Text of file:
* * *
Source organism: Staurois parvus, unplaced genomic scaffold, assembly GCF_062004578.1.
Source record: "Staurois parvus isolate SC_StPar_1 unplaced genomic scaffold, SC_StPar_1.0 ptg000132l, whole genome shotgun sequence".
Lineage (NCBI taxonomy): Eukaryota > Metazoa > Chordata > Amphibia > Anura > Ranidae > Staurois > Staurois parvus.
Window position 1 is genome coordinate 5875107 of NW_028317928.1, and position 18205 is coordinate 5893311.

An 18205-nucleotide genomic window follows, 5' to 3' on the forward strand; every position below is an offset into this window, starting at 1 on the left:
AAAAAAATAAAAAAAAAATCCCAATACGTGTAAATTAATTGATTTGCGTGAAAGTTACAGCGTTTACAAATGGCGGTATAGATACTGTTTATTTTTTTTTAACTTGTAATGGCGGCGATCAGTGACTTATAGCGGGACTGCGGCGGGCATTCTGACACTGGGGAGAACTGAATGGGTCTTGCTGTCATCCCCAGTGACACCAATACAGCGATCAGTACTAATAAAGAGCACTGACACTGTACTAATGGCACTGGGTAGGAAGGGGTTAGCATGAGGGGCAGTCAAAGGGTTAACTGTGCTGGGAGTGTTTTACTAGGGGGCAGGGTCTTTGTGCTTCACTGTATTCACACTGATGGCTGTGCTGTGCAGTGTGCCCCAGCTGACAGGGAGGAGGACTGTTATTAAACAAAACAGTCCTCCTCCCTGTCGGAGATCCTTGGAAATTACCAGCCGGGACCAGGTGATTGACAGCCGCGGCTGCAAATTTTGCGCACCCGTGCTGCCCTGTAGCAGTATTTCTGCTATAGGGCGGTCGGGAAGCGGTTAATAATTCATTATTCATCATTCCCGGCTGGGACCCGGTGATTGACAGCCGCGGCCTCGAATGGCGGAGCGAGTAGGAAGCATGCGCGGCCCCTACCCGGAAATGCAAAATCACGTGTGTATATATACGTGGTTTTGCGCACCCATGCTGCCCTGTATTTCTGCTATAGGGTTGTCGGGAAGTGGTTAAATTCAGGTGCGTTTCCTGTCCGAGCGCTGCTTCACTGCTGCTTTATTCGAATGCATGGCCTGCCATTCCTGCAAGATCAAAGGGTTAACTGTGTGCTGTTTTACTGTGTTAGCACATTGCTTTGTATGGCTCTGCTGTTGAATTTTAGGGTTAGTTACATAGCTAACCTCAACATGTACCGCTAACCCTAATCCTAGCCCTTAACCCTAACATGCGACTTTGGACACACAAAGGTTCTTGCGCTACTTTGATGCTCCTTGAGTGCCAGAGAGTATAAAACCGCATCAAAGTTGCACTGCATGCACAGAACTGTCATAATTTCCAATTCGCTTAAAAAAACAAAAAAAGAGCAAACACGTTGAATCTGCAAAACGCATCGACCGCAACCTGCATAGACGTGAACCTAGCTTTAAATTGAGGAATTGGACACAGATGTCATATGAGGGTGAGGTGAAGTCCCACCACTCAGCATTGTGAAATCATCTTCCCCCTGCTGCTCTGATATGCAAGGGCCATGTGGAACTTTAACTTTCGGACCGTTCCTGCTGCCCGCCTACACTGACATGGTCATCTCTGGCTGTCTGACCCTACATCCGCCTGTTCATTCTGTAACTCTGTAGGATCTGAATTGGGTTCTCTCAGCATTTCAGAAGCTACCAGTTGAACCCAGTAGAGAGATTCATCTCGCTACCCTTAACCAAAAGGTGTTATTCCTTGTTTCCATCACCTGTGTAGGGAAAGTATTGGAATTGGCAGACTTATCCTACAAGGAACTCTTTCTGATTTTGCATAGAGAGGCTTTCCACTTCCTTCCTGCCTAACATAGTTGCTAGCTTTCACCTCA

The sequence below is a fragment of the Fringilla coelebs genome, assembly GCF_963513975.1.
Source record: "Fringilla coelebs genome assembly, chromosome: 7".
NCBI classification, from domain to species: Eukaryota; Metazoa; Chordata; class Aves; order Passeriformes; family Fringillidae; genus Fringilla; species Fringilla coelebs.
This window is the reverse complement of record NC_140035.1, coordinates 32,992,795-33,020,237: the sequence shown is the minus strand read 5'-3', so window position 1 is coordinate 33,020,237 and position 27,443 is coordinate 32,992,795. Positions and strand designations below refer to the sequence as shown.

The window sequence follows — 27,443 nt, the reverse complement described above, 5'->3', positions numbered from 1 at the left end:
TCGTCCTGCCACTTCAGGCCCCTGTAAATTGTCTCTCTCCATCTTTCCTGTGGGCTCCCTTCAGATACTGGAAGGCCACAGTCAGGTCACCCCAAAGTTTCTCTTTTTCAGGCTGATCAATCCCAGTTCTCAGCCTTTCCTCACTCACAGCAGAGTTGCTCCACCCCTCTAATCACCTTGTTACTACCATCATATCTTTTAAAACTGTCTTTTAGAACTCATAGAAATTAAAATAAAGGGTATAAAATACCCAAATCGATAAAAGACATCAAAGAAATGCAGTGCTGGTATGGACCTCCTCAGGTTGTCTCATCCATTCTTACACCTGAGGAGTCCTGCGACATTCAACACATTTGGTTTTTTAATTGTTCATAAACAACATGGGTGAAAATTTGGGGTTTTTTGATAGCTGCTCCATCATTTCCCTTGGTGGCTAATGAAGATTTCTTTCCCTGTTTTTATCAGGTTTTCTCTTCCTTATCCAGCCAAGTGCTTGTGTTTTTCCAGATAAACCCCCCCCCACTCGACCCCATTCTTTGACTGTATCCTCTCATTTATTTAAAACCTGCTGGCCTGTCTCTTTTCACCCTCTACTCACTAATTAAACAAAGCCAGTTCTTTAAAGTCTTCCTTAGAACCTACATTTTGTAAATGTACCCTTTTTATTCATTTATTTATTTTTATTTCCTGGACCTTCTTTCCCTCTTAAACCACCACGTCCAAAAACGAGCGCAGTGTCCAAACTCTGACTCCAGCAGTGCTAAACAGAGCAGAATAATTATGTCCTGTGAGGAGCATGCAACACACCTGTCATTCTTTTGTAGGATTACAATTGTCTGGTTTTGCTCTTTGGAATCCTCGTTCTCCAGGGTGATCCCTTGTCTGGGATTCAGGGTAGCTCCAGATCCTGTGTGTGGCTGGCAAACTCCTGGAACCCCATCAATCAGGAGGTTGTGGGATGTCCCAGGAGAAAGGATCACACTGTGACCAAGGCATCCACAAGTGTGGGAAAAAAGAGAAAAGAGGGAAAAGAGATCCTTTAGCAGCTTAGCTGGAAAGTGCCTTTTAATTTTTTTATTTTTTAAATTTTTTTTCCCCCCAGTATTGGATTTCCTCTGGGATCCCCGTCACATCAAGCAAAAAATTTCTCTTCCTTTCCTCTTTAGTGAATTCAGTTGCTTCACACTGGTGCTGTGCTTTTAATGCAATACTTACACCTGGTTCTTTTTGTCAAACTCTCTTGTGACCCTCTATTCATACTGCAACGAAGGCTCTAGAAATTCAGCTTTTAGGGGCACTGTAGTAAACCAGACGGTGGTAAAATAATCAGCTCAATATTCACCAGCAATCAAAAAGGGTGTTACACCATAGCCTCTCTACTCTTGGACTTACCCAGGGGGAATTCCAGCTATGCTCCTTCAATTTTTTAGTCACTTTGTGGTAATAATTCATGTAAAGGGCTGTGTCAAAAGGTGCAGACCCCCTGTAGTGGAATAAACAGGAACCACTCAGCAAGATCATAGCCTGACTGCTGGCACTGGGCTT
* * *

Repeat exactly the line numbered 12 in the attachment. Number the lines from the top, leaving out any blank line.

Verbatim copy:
TCGTCCTGCCACTTCAGGCCCCTGTAAATTGTCTCTCTCCATCTTTCCTGTGGGCTCCCTTCAGATACTGGAAGGCCACAGTCAGGTCACCCCAAAGTTTCTCTTTTTCAGGCTGATCAATCCCAGTTCTCAGCCTTTCCTCACTCACAGCAGAGTTGCTCCACCCCTCTAATCACCTTGTTACTACCATCATATCTTTTAAAACTGTCTTTTAGAACTCATAGAAATTAAAATAAAGGGTATAAAATACCCAAATCGATAAAAGACATCAAAGAAATGCAGTGCTGGTATGGACCTCCTCAGGTTGTCTCATCCATTCTTACACCTGAGGAGTCCTGCGACATTCAACACATTTGGTTTTTTAATTGTTCATAAACAACATGGGTGAAAATTTGGGGTTTTTTGATAGCTGCTCCATCATTTCCCTTGGTGGCTAATGAAGATTTCTTTCCCTGTTTTTATCAGGTTTTCTCTTCCTTATCCAGCCAAGTGCTTGTGTTTTTCCAGATAAACCCCCCCCCACTCGACCCCATTCTTTGACTGTATCCTCTCATTTATTTAAAACCTGCTGGCCTGTCTCTTTTCACCCTCTACTCACTAATTAAACAAAGCCAGTTCTTTAAAGTCTTCCTTAGAACCTACATTTTGTAAATGTACCCTTTTTATTCATTTATTTATTTTTATTTCCTGGACCTTCTTTCCCTCTTAAACCACCACGTCCAAAAACGAGCGCAGTGTCCAAACTCTGACTCCAGCAGTGCTAAACAGAGCAGAATAATTATGTCCTGTGAGGAGCATGCAACACACCTGTCATTCTTTTGTAGGATTACAATTGTCTGGTTTTGCTCTTTGGAATCCTCGTTCTCCAGGGTGATCCCTTGTCTGGGATTCAGGGTAGCTCCAGATCCTGTGTGTGGCTGGCAAACTCCTGGAACCCCATCAATCAGGAGGTTGTGGGATGTCCCAGGAGAAAGGATCACACTGTGACCAAGGCATCCACAAGTGTGGGAAAAAAGAGAAAAGAGGGAAAAGAGATCCTTTAGCAGCTTAGCTGGAAAGTGCCTTTTAATTTTTTTATTTTTTAAATTTTTTTTCCCCCCAGTATTGGATTTCCTCTGGGATCCCCGTCACATCAAGCAAAAAATTTCTCTTCCTTTCCTCTTTAGTGAATTCAGTTGCTTCACACTGGTGCTGTGCTTTTAATGCAATACTTACACCTGGTTCTTTTTGTCAAACTCTCTTGTGACCCTCTATTCATACTGCAACGAAGGCTCTAGAAATTCAGCTTTTAGGGGCACTGTAGTAAACCAGACGGTGGTAAAATAATCAGCTCAATATTCACCAGCAATCAAAAAGGGTGTTACACCATAGCCTCTCTACTCTTGGACTTACCCAGGGGGAATTCCAGCTATGCTCCTTCAATTTTTTAGTCACTTTGTGGTAATAATTCATGTAAAGGGCTGTGTCAAAAGGTGCAGACCCCCTGTAGTGGAATAAACAGGAACCACTCAGCAAGATCATAGCCTGACTGCTGGCACTGGGCTT